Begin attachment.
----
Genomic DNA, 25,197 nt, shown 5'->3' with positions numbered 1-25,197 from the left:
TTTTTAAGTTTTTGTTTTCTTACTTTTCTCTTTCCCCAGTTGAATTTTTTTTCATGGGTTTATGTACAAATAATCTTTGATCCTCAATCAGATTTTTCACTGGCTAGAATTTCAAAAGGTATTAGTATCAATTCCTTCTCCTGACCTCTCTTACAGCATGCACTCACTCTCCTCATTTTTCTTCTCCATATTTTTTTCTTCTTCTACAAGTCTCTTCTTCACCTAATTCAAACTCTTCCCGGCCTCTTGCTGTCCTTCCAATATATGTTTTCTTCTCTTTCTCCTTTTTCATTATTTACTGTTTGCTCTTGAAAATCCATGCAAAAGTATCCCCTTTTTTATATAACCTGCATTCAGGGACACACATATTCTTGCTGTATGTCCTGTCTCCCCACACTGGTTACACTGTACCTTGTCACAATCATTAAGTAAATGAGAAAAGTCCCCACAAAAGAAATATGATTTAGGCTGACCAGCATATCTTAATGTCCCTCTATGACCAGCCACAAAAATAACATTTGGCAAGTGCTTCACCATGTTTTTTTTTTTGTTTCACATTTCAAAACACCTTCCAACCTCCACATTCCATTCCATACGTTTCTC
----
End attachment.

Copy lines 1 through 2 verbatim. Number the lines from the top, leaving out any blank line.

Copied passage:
Genomic DNA, 25,197 nt, shown 5'->3' with positions numbered 1-25,197 from the left:
TTTTTAAGTTTTTGTTTTCTTACTTTTCTCTTTCCCCAGTTGAATTTTTTTTCATGGGTTTATGTACAAATAATCTTTGATCCTCAATCAGATTTTTCACTGGCTAGAATTTCAAAAGGTATTAGTATCAATTCCTTCTCCTGACCTCTCTTACAGCATGCACTCACTCTCCTCATTTTTCTTCTCCATATTTTTTTCTTCTTCTACAAGTCTCTTCTTCACCTAATTCAAACTCTTCCCGGCCTCTTGCTGTCCTTCCAATATATGTTTTCTTCTCTTTCTCCTTTTTCATTATTTACTGTTTGCTCTTGAAAATCCATGCAAAAGTATCCCCTTTTTTATATAACCTGCATTCAGGGACACACATATTCTTGCTGTATGTCCTGTCTCCCCACACTGGTTACACTGTACCTTGTCACAATCATTAAGTAAATGAGAAAAGTCCCCACAAAAGAAATATGATTTAGGCTGACCAGCATATCTTAATGTCCCTCTATGACCAGCCACAAAAATAACATTTGGCAAGTGCTTCACCATGTTTTTTTTTTTGTTTCACATTTCAAAACACCTTCCAACCTCCACATTCCATTCCATACGTTTCTC